How Do the Pfizer, Moderna Vaccines Work? McGill Scientist Explains

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Both the vaccines from Pfizer (PFE) - Get Report and Moderna (MRNA) - Get Report are categorized as messenger RNA vaccines, and the technology behind this is relatively new, said Dr. Joe Schwarcz, director of the Office for Science and Society at McGill University.

“The idea behind this vaccine is tricking the body to thinking that it has been invaded by the virus without actually being invaded by the virus so that it can produce antibodies to the virus. The technology that is behind both the Pfizer and the Moderna vaccines is relatively new. These kind of vaccines didn’t exist before,” Schwarcz said.

Schwarcz noted that the results of the vaccine studies from Pfizer and Moderna are still preliminary, and tests on children still have to be done.

“We emphasize that this is preliminary because these studies have just been going on for three months and that is not a very long time. Usually it takes a minimum of five years to get a vaccine out into the market, so this is a relatively short period of time,” he said.

The testing sample sizes for both Pfizer and Moderna, 44,000 and 30,000, respectively, are sufficiently large for such studies, Schwarcz said.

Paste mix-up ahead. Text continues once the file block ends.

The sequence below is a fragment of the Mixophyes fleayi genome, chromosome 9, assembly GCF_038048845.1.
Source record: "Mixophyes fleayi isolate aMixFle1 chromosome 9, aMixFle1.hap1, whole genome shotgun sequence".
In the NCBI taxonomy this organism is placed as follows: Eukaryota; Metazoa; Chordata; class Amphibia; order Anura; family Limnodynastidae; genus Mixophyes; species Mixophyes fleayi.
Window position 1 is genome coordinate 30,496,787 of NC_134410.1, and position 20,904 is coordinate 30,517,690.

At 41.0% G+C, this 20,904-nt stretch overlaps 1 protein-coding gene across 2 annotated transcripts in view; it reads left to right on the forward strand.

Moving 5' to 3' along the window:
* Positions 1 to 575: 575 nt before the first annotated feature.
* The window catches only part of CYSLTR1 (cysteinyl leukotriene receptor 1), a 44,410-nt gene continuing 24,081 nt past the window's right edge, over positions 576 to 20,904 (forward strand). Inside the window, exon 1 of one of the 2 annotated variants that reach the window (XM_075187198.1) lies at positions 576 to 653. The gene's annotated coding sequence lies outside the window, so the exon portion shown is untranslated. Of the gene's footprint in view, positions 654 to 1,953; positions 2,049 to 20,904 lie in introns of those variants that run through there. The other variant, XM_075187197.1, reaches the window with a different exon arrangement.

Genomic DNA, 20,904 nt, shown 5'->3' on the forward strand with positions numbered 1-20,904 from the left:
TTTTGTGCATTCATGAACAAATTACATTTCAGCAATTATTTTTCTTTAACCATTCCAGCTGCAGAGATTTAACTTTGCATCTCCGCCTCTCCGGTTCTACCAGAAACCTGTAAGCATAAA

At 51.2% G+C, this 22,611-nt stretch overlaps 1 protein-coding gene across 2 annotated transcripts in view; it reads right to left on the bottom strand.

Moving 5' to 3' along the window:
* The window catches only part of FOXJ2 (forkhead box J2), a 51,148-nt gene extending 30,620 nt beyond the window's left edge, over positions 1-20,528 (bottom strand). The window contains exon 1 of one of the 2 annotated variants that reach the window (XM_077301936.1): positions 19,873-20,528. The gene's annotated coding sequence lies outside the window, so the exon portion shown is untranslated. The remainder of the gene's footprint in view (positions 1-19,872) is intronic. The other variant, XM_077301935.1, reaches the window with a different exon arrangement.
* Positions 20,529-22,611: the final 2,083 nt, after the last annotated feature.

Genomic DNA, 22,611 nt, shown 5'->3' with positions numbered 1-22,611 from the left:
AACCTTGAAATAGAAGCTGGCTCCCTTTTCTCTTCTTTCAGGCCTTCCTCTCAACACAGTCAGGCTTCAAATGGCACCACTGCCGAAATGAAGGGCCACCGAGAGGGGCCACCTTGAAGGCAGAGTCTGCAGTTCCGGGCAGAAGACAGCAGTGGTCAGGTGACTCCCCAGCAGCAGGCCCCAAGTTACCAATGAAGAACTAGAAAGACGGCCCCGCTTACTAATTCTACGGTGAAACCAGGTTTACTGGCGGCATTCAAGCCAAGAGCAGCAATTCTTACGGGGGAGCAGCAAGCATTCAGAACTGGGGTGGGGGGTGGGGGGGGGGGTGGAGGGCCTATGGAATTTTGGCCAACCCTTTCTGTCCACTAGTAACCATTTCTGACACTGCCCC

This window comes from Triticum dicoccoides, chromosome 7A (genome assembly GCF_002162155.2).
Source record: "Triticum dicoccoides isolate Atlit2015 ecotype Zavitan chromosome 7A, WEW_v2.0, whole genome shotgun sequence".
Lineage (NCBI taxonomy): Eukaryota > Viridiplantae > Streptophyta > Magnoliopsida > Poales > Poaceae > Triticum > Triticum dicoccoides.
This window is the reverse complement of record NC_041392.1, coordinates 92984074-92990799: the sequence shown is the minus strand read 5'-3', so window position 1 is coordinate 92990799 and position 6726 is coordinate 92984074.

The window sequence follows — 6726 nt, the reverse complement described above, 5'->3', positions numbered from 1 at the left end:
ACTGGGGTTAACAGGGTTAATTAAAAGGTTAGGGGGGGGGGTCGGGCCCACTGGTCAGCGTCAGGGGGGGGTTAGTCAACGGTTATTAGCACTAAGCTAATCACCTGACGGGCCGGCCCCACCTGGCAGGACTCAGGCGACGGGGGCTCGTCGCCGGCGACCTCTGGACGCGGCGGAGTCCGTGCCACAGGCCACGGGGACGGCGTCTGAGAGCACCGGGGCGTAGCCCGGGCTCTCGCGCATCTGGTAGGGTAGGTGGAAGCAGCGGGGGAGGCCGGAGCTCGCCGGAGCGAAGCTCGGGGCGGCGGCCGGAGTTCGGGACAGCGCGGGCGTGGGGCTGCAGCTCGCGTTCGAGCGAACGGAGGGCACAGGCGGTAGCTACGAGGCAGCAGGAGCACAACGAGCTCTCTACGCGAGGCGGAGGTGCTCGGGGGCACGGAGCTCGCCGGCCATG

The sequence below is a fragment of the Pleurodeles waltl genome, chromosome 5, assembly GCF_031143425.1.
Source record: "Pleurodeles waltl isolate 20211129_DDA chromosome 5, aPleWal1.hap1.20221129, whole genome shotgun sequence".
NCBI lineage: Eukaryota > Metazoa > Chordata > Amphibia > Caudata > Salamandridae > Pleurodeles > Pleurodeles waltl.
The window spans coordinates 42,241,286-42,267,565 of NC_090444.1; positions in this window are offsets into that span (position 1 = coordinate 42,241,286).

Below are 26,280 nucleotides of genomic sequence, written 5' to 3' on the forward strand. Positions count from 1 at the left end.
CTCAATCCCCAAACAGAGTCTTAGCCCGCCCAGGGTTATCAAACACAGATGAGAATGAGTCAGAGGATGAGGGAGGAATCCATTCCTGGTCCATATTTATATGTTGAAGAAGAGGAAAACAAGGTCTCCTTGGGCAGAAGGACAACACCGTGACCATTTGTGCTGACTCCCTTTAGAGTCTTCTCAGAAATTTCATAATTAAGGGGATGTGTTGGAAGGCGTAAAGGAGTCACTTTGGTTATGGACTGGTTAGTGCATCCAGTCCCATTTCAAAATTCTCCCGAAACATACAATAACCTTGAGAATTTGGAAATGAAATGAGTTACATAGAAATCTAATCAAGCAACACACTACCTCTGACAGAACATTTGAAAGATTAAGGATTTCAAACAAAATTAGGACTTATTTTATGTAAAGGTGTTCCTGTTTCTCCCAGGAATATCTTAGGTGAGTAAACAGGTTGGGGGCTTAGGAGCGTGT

“Of course, there are going to be stumbling blocks along the way. The first is that the Pfizer vaccine has to be stored at minus 70 degrees Celsius, it means dry ice temperatures, and that is going to be quite an impediment to distribution, but that can be overcome,” he said. “The Moderna [vaccine] is somewhat better in that sense because it only requires minus 20 degrees and the freezers that pharmacists have can go down to that temperature.”

Creating enough dosage is also poses a challenge.

“When you’re talking about having to vaccinate billions of people globally, that’s a lot of vaccines to produce, and you have to remember that this is two-dose vaccine, so when you hear that a company is going to be able to produce, by January, 50 million doses, which is what Pfizer is saying, those 50 million doses will vaccinate only 25 million people,” he said.

Schwarcz expects rollout to commence by December or January on a relatively small scale, with priority given to frontline medical workers, followed by people with existing health conditions. Latest Videos From TheStreet and Jim Cramer:

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